The nexus of climate change, population, and water security; Implications for engineering need

Ed McBean


Issues influencing the sustainability of the world’s coastal cities are assessed, reflecting the combination of impending sea level rise and storm surges, subsidence, and increasing growth in populations in coastal cities (using the so-called ‘low elevation coastal zone areas’).  Geologic-time scales are utilized to draw parallels to characterize relevant historical occurrences that help to understand the context of projections of impending sea level rise issue to year 2100 being the range of 0.3 to 1 m. Given that Antarctica holds sufficient water to raise global sea levels by 58 m if the ice were to melt, this indicates that even a small percentage of melting of the polar ice caps, should this occur, will have enormous implications to the sustainability of coastal cities which are projected to hold 12.4 percent of the world’s population by 2060.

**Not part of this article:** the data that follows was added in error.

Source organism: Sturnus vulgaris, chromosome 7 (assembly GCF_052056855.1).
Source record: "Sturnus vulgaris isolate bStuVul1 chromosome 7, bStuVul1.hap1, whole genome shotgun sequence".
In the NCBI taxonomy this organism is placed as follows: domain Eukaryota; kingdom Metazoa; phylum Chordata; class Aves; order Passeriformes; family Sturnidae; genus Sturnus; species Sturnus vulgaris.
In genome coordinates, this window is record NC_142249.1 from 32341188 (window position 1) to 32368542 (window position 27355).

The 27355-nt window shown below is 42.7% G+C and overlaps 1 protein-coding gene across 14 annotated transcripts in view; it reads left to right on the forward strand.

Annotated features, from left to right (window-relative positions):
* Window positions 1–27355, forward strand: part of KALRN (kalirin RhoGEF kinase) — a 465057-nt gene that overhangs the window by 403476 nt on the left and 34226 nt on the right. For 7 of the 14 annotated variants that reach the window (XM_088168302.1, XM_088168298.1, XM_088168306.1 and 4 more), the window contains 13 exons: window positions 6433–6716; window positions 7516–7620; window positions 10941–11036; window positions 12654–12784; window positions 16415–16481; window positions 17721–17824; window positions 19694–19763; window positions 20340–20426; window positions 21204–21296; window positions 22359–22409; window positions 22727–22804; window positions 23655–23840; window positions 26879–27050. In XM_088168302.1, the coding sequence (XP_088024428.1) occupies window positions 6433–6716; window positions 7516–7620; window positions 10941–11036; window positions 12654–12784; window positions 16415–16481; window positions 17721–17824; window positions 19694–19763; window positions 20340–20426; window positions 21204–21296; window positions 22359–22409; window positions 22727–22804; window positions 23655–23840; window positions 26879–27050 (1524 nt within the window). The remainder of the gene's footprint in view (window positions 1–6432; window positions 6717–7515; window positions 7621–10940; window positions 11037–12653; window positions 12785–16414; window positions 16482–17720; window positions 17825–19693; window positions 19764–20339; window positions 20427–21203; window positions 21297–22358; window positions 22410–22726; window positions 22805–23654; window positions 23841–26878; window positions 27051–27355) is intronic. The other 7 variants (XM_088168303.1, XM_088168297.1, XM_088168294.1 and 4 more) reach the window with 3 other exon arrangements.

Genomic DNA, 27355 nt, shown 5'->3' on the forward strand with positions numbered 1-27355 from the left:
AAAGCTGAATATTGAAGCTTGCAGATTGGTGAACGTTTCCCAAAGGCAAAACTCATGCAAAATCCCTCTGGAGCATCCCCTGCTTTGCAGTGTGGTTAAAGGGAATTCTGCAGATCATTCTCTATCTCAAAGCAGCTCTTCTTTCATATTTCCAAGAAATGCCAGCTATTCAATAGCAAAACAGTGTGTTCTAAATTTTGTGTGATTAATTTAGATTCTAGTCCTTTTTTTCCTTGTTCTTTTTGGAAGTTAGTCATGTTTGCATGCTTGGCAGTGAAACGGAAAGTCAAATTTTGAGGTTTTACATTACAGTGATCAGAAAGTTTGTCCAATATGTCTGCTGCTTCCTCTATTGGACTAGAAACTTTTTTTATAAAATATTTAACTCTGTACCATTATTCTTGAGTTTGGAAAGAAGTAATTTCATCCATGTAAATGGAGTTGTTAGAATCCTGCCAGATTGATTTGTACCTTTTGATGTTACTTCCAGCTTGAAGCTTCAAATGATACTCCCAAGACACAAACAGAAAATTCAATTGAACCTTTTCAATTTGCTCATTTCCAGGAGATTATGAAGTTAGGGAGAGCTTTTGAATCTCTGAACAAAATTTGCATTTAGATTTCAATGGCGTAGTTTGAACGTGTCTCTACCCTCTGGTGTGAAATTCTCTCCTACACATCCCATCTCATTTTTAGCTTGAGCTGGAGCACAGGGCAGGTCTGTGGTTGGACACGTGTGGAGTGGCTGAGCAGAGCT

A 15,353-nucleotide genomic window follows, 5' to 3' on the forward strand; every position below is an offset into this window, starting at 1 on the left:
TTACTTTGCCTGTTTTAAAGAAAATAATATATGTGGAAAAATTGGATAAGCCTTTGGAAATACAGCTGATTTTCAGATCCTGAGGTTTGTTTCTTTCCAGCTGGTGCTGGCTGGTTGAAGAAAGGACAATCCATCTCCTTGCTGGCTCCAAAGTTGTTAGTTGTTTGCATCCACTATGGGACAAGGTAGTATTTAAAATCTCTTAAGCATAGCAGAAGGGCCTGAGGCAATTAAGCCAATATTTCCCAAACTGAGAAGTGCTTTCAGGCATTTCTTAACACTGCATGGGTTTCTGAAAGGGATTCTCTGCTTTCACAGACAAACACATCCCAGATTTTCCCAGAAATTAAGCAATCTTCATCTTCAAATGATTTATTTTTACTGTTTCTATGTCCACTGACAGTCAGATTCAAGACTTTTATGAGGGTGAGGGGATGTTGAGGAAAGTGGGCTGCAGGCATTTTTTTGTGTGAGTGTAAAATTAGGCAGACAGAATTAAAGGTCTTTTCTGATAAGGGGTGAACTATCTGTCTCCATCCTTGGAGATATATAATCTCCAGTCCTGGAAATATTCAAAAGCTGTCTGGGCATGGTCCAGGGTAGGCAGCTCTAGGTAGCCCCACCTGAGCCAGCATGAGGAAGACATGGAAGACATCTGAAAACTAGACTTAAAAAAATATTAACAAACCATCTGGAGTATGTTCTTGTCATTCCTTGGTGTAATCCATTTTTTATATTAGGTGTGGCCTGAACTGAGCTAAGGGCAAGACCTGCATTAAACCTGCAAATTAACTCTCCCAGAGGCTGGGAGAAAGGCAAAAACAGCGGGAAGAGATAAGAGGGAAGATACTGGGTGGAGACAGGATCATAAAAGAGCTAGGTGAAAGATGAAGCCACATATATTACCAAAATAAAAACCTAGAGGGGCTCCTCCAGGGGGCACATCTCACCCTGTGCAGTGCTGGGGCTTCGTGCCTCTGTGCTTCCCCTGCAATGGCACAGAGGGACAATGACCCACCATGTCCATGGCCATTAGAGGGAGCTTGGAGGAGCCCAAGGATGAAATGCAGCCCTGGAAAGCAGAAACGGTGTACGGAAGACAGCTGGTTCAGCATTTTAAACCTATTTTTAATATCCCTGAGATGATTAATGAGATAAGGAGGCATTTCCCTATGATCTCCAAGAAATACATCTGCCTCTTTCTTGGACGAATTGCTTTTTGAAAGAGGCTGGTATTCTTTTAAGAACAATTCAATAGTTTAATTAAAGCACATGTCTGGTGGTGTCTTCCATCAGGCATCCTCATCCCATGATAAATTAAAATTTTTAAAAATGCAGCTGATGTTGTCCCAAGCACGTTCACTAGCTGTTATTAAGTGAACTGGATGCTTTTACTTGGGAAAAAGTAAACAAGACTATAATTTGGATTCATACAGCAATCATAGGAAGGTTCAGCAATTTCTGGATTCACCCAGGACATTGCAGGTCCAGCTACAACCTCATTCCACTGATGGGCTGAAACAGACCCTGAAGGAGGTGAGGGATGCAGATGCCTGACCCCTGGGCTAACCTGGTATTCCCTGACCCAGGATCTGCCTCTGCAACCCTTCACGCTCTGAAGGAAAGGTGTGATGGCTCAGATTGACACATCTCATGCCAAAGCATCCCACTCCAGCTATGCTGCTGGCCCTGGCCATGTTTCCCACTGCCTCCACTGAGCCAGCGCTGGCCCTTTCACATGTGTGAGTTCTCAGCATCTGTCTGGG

While issues of sea level rise are highly relevant, the implications of storm surges are shown to be much more critical than sea level rise alone. As well, the rates of land subsidence in coastal cities due to widespread groundwater withdrawals, are also shown to be extremely important in terms of implications to the projected challenges for protecting coastal cities, over the next decades. The result is the combination of predicted sea level rise and associated storm surges, plus subsidence, indicate that intensive efforts need to be focused on developing innovative measures and these must be promoted, to improve the sustainability of the world’s coastal cities.  The resulting implications of the needs for innovation will involve growing needs for innovative engineering, and the spectrum of engineering disciplines, to protect coastal cities.  Issues of water security will be amongst the very most important facing the world’s populations over the next century.

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